The main justification for turning in my proposed idea was that the passengers would get shielded from the street view, noise, and smell when facing the sidewalk. There would be an additional barrier (like a green wall for example) in the back of the construction to enhance this effect. If the bus stop were turning around its axis gradually all day the shielding effect would lose its value because the people sitting on a rotating platform would be facing anything that gets in the platform's way while turning.

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General comments

Samuel Bello
Samuel Bello19 days ago
Based on the sample pictures that were uploaded. The extra utility that will be derived by moving the bus stops components periodically may not be worth the effort that will be required to move its bigger components.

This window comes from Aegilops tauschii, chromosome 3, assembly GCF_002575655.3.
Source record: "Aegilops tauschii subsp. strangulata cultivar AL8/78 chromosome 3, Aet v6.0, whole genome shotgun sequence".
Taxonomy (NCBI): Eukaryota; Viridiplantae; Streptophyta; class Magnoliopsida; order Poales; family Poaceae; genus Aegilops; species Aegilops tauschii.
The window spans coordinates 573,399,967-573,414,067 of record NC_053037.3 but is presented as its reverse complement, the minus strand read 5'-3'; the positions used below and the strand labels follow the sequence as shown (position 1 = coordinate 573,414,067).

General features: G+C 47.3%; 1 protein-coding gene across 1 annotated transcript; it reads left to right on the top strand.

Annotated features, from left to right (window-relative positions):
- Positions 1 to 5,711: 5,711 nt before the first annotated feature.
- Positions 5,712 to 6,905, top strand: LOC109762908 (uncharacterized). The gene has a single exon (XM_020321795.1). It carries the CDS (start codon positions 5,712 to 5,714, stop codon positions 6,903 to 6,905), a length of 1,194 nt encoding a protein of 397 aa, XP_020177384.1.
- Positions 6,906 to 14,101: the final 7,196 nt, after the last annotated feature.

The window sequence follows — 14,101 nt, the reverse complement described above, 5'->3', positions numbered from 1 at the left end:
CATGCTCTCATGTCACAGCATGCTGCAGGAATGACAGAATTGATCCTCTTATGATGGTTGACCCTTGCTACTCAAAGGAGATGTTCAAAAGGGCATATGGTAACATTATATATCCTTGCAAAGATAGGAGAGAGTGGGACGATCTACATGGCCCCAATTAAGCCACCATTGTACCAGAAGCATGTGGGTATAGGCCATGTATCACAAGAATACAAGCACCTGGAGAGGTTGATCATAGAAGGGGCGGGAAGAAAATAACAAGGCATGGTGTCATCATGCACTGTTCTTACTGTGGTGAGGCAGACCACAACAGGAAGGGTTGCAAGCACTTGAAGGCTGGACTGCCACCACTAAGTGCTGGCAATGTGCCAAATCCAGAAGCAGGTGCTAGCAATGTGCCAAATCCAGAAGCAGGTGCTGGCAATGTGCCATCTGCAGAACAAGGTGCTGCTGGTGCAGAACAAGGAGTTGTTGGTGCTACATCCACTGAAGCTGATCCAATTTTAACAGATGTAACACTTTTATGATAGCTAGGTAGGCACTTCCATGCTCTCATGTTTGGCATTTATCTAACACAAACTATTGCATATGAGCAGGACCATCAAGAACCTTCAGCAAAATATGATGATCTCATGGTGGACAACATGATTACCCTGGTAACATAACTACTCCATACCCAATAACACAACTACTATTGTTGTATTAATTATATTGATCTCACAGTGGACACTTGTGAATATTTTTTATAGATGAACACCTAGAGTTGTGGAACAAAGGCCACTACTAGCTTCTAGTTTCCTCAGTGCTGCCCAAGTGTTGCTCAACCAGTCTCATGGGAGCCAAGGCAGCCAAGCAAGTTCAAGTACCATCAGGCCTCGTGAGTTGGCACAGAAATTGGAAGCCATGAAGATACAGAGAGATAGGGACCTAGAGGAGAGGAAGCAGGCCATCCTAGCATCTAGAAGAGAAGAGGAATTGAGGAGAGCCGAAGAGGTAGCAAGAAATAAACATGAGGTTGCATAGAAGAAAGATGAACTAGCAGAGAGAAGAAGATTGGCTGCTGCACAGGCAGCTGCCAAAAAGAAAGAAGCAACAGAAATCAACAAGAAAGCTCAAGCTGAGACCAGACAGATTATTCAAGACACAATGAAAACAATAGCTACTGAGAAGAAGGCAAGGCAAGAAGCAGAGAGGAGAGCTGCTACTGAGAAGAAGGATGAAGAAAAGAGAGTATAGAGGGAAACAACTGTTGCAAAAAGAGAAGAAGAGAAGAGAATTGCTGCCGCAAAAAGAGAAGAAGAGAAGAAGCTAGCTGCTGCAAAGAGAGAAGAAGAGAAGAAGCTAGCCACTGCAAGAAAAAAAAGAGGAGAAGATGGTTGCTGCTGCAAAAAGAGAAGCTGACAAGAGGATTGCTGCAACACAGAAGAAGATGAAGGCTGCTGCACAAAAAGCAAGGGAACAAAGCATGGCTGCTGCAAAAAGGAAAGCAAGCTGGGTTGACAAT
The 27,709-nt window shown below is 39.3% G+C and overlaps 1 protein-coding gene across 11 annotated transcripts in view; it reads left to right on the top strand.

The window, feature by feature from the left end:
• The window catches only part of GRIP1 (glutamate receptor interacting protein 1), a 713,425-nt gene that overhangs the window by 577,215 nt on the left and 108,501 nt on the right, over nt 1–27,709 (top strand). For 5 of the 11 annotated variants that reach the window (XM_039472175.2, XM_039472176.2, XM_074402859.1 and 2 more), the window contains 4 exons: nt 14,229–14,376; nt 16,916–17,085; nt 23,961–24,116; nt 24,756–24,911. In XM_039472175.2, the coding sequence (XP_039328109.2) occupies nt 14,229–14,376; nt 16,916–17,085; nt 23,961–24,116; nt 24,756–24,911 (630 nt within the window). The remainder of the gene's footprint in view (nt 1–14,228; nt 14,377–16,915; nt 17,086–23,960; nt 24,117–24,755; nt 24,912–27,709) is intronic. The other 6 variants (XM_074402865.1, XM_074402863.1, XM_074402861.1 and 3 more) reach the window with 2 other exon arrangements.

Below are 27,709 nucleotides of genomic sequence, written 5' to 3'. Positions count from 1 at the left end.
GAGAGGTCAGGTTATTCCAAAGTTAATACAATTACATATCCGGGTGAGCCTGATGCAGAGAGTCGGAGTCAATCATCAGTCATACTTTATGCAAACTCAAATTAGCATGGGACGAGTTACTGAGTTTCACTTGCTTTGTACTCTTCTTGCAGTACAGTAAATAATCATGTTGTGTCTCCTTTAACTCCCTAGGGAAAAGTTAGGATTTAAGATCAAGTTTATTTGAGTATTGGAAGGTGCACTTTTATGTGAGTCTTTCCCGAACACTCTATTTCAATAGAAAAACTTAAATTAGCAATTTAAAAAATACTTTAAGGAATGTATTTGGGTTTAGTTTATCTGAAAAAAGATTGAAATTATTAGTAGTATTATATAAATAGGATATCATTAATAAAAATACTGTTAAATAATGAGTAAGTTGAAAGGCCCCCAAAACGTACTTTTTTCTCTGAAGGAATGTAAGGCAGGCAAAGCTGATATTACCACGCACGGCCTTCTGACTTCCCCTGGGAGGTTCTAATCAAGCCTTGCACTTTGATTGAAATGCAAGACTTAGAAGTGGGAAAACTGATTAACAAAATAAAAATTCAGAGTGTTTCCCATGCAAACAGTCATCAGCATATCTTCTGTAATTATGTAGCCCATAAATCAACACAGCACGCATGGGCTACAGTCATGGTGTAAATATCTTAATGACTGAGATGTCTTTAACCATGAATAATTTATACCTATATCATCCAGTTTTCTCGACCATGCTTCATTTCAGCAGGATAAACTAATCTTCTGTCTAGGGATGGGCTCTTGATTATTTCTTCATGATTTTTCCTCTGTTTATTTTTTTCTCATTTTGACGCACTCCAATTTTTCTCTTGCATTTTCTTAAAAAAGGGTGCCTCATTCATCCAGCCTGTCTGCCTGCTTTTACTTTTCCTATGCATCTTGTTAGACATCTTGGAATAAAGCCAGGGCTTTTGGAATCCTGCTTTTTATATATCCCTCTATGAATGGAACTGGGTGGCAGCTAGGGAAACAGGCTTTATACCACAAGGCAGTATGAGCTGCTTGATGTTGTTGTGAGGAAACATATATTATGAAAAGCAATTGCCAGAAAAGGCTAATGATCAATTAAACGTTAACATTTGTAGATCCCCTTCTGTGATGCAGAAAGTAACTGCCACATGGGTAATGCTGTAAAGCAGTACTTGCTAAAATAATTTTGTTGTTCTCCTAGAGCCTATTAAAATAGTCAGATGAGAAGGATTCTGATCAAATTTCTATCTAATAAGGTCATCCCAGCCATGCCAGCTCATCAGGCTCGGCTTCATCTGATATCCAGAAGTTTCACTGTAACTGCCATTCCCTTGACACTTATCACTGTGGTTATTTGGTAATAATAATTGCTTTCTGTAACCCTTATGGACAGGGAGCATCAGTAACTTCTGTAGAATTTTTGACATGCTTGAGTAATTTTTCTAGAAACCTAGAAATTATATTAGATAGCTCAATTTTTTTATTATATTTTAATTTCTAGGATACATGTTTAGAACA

It is also worth noting that bus stops are one of the most important locational markers for travelers. Frequently changing any major features of the bus stop will increase the chances of people who are not familiar with the environment getting lost or a bit frustrated.

Other than the fact that the idea promotes the creation of artistic works, it is hard to see how this beats the traditional bus stops that have LCD screens that display the most ideal forms of entertainment for the location. They can also make paid adverts for the small businesses in the area to generate revenue.
Michaela D
Michaela D19 days ago
Great idea! Maybe instead of replacing the actual bus stops, the new structures can be added next to them. This would make it easier to rotate them without having to put the standard seats back in their place.

Manel Lladó Santaeularia
Manel Lladó Santaeulariaa month ago
Hi Darko Savic, I love this idea! It's great because it puts together public infrastucture, creativity, original design and art. However, we should not forget three important things in order to keep the bus stops as bus stops: